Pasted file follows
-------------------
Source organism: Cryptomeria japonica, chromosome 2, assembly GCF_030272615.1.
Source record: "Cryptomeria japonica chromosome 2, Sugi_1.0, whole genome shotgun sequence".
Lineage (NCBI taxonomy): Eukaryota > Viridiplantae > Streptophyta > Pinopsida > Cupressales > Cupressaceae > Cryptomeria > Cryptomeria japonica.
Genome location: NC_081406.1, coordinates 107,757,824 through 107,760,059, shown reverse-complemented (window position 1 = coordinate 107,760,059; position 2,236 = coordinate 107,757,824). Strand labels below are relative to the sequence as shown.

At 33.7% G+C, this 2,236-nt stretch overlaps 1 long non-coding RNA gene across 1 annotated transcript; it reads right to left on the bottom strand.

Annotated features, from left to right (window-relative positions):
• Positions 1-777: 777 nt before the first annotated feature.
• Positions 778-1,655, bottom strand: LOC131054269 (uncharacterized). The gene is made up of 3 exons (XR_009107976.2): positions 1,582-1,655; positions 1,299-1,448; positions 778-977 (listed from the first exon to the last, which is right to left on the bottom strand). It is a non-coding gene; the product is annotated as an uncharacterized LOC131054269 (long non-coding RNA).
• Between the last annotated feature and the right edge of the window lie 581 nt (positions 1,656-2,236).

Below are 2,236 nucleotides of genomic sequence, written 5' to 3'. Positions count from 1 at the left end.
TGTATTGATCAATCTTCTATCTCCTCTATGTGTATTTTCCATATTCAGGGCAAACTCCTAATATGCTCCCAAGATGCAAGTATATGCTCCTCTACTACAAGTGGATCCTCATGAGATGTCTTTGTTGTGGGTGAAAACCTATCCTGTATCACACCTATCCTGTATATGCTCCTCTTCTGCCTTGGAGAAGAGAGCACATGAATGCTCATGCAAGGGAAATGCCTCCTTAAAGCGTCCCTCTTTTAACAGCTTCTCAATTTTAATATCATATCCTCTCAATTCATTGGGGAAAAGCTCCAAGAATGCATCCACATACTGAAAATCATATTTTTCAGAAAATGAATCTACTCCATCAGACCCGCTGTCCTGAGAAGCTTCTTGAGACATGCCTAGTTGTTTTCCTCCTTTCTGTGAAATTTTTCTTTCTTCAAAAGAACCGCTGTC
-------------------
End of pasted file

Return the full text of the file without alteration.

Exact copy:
Source organism: Cryptomeria japonica, chromosome 2, assembly GCF_030272615.1.
Source record: "Cryptomeria japonica chromosome 2, Sugi_1.0, whole genome shotgun sequence".
Lineage (NCBI taxonomy): Eukaryota > Viridiplantae > Streptophyta > Pinopsida > Cupressales > Cupressaceae > Cryptomeria > Cryptomeria japonica.
Genome location: NC_081406.1, coordinates 107,757,824 through 107,760,059, shown reverse-complemented (window position 1 = coordinate 107,760,059; position 2,236 = coordinate 107,757,824). Strand labels below are relative to the sequence as shown.

At 33.7% G+C, this 2,236-nt stretch overlaps 1 long non-coding RNA gene across 1 annotated transcript; it reads right to left on the bottom strand.

Annotated features, from left to right (window-relative positions):
• Positions 1-777: 777 nt before the first annotated feature.
• Positions 778-1,655, bottom strand: LOC131054269 (uncharacterized). The gene is made up of 3 exons (XR_009107976.2): positions 1,582-1,655; positions 1,299-1,448; positions 778-977 (listed from the first exon to the last, which is right to left on the bottom strand). It is a non-coding gene; the product is annotated as an uncharacterized LOC131054269 (long non-coding RNA).
• Between the last annotated feature and the right edge of the window lie 581 nt (positions 1,656-2,236).

Below are 2,236 nucleotides of genomic sequence, written 5' to 3'. Positions count from 1 at the left end.
TGTATTGATCAATCTTCTATCTCCTCTATGTGTATTTTCCATATTCAGGGCAAACTCCTAATATGCTCCCAAGATGCAAGTATATGCTCCTCTACTACAAGTGGATCCTCATGAGATGTCTTTGTTGTGGGTGAAAACCTATCCTGTATCACACCTATCCTGTATATGCTCCTCTTCTGCCTTGGAGAAGAGAGCACATGAATGCTCATGCAAGGGAAATGCCTCCTTAAAGCGTCCCTCTTTTAACAGCTTCTCAATTTTAATATCATATCCTCTCAATTCATTGGGGAAAAGCTCCAAGAATGCATCCACATACTGAAAATCATATTTTTCAGAAAATGAATCTACTCCATCAGACCCGCTGTCCTGAGAAGCTTCTTGAGACATGCCTAGTTGTTTTCCTCCTTTCTGTGAAATTTTTCTTTCTTCAAAAGAACCGCTGTC